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Thread: need help on tshirt quilt

  1. #1
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    need help on tshirt quilt

    I am going to start making a tshirt quilt for my niece for h.s. graduation. I plan to put backing on the tshirts to make them more stable. What kind of a stabilizer should I use for the back of the tshirts or doesn't it matter. I plan to use sashing around each tshirt (is this a good idea). Any other suggestions or tips on tshirt quilts that I need to know. I've made 7 quilts by a pattern but never on my own.

  2. #2
    Super Member Crqltr's Avatar
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    I got stableizers from Joann's, a iron on soft....I think it was 99 cents a yard. I was going to buy the more expensive and the lady cutting it said to just use the cheapest, turned out great.

  3. #3
    Super Member ckcowl's Avatar
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    you need fusable- woven stablizer- it is fairly inexpensive- a woven lightweight fabric with fusable on one side- stablizes the knits so they do not stretch while sewing.
    as for sashings---that is normal- since t-shirt decals are different sizes/shapes quite often sashings & blocks are used to make everything the same size for final construction- if you do a google images search of t-shirt quilts you will find a huge variety of them with all kinds of settings....there are probably a number of them to look at here on the board too- there are quite a few patterns for t-shirt quilts available also.
    hiding away in my stash where i'm warm, safe and happy
    Colleen's custom quilting; longarm services and custom quilt commissions.

  4. #4
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    I made my first tshirt quilt last year and have another for graduation to make this year. I used a soft stabilizer that you can iron on. One piece of advice; when fusing the stabilizer onto the t shirt don't make the same mistake I did which was to try and iron on the front of the t shirt. It smeared the writing. So, I turned the t shirt face down, put the stabilizer on the back side; sprayed with a little water and ironed. They came out great. Also, one more thing I learned; don't cut the actual square you want until after the stabilizer is on. The first time I tried I cut out the square and then put the stabilizer on. Well the t shirt curled a lot on the edges; so I then cut out a larger square from the t shirt and a larger piece of stabilizer. Then I went back and cut the actual square after they were fused. That worked much better. I made this for my friend's GD. She loved it. Good luck and I hope the advice helps.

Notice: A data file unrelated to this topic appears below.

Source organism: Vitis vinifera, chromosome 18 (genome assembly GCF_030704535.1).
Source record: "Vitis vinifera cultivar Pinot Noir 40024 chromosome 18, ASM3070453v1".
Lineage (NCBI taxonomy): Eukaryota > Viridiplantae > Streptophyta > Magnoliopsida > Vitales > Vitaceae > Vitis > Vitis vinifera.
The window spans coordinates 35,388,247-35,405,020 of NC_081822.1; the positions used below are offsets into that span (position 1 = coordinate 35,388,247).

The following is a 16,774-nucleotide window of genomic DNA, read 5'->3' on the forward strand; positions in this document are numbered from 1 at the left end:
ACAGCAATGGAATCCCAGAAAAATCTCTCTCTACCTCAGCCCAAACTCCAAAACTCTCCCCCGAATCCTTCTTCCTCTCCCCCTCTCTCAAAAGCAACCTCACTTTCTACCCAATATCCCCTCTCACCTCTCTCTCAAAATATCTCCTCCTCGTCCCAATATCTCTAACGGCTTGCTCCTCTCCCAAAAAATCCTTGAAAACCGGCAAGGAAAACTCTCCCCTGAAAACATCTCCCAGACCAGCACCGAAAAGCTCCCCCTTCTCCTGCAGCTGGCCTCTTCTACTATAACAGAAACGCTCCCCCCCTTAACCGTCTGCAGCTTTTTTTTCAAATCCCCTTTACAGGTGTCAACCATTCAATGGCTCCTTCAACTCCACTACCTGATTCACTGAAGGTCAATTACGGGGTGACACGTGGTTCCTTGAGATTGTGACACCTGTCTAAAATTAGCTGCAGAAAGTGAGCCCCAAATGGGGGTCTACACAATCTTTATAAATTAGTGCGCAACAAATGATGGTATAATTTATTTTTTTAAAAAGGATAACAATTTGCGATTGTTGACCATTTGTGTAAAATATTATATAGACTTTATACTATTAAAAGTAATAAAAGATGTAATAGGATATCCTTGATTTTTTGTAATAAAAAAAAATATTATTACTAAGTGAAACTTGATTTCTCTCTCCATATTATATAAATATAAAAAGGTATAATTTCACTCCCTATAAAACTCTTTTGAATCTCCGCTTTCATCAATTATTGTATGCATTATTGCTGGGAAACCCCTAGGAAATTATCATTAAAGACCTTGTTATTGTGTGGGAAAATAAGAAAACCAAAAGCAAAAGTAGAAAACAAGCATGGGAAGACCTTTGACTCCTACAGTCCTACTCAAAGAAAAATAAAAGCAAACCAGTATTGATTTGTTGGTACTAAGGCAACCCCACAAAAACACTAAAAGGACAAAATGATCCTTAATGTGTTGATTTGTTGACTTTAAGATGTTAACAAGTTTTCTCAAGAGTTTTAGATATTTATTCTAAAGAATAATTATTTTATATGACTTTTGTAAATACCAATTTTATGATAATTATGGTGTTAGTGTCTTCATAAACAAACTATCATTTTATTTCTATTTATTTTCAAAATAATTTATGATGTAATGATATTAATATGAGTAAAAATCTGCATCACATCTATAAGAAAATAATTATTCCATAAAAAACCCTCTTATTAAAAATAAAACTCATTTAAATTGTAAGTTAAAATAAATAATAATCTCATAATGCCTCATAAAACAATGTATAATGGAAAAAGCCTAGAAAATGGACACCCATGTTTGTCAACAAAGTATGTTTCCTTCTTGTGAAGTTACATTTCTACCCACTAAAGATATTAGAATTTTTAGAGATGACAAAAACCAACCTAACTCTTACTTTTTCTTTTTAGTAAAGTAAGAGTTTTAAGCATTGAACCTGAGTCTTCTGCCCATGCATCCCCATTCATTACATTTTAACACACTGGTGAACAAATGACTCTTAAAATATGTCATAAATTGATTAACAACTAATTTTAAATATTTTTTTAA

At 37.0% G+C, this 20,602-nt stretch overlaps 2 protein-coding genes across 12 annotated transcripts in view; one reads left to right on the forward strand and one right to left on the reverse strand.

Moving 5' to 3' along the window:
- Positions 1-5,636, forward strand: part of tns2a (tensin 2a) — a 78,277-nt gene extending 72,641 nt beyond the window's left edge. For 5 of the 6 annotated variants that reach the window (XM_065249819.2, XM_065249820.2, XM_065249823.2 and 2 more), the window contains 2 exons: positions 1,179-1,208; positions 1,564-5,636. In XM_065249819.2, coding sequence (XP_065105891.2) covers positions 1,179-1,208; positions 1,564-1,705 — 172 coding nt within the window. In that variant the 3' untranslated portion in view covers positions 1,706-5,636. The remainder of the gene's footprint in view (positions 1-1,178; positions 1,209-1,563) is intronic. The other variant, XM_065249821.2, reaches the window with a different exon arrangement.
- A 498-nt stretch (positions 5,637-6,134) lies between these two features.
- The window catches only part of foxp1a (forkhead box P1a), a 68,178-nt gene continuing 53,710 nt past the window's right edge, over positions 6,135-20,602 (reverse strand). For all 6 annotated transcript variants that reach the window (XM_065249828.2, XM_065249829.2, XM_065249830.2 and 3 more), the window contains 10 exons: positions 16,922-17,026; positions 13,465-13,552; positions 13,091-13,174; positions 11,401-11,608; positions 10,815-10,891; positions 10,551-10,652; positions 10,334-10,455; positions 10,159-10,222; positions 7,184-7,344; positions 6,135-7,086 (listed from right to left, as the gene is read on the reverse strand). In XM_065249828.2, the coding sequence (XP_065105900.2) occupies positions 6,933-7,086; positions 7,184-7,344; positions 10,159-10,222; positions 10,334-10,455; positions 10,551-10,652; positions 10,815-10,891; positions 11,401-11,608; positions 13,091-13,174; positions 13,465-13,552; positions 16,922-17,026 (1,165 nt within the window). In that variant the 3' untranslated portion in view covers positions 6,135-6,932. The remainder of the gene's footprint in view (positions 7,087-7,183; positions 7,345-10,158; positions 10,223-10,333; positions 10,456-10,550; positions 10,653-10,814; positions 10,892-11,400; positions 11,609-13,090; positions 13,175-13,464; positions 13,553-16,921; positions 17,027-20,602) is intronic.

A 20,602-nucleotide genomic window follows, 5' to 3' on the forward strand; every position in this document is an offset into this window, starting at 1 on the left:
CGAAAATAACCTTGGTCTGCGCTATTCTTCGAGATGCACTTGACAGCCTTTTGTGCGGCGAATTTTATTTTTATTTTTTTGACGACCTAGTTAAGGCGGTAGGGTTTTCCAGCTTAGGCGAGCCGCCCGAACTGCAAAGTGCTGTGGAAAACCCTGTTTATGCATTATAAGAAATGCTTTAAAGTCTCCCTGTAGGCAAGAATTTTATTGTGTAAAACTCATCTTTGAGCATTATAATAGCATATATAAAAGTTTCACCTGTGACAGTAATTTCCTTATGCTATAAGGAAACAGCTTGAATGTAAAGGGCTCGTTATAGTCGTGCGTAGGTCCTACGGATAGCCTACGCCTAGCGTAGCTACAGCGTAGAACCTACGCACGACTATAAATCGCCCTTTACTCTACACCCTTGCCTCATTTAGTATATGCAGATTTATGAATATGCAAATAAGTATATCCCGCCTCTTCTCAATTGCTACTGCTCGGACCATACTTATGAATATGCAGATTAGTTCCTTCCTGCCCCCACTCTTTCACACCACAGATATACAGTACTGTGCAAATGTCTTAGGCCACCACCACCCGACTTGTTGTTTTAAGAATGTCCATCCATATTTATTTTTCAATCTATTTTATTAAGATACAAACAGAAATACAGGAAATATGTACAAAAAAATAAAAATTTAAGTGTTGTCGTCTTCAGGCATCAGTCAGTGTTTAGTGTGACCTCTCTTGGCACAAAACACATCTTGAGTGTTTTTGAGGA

5. #5
    Super Member maryb119's Avatar
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    I use a light weight Pelon interfacing for tee shirt quilts. Always remember to cut the tee shirts larger than the finished block size before you add teh stabilizer. I lay the tee shirts face down on a teflon pressing sheet and the fuse the interfacing to the wrong side of the tee shirt. Then and only then, cut the tee shirts to the size blockes you want to use. Stabilizing tee shirts is a must in my book. They stretch when you try to quilt them if you don't.

  6. #6
    cae
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    I have finished sandwiching a t-shirt quilt....wondering the best way to quilt this. Any suggestions?

  7. #7
    Super Member PenniF's Avatar
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    Quote Originally Posted by cae View Post
    I have finished sandwiching a t-shirt quilt....wondering the best way to quilt this. Any suggestions?
    The only thing i will warn you about is not doing too much - if any - stitching over the plastic-y / rubbery printed logos or pictures on the T-shirts -- The first time i made a small one, my Viking didn't like it one bit - and my walking foot damaged some of them with its little "teeth".
    Of all the things i've lost, i miss my mind the most.

  8. #8
    cae
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    Thanks! Was thinking of just doing outline stitching in borders, sashes and possibly large grid diagonally across the top.

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